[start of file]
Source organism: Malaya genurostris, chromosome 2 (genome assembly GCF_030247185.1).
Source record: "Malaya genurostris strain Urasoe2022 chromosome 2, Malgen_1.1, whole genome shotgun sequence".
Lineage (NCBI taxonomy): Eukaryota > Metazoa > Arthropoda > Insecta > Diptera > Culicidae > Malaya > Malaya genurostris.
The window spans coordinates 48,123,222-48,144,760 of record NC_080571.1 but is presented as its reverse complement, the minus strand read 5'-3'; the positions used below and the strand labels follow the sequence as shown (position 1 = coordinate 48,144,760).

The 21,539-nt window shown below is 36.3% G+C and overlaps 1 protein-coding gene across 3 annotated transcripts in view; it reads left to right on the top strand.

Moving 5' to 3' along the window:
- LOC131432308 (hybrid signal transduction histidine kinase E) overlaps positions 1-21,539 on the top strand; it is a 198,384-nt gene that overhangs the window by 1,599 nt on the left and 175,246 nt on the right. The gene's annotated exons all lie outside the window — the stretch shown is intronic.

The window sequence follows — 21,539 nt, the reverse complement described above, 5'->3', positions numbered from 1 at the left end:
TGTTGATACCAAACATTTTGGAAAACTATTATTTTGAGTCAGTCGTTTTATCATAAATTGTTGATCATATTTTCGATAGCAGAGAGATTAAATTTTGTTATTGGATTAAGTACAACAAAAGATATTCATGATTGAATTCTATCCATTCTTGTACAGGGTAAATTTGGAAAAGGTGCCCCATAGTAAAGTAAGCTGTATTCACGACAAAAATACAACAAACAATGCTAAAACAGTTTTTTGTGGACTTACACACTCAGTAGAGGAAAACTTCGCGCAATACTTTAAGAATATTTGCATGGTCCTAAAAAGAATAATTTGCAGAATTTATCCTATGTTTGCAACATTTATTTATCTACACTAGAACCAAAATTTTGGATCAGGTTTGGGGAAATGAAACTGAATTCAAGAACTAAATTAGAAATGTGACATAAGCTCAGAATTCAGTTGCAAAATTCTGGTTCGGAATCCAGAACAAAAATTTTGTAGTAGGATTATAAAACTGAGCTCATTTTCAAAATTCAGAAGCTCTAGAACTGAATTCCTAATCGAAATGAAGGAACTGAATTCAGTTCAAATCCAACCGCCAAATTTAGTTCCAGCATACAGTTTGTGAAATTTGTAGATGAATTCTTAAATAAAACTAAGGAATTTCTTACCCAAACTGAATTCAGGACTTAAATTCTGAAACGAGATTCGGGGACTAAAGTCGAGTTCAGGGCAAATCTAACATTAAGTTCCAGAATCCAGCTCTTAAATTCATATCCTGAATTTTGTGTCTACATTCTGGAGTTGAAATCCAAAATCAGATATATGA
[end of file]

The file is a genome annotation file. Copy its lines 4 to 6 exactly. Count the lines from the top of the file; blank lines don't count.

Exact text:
The window spans coordinates 48,123,222-48,144,760 of record NC_080571.1 but is presented as its reverse complement, the minus strand read 5'-3'; the positions used below and the strand labels follow the sequence as shown (position 1 = coordinate 48,144,760).

The 21,539-nt window shown below is 36.3% G+C and overlaps 1 protein-coding gene across 3 annotated transcripts in view; it reads left to right on the top strand.

Moving 5' to 3' along the window: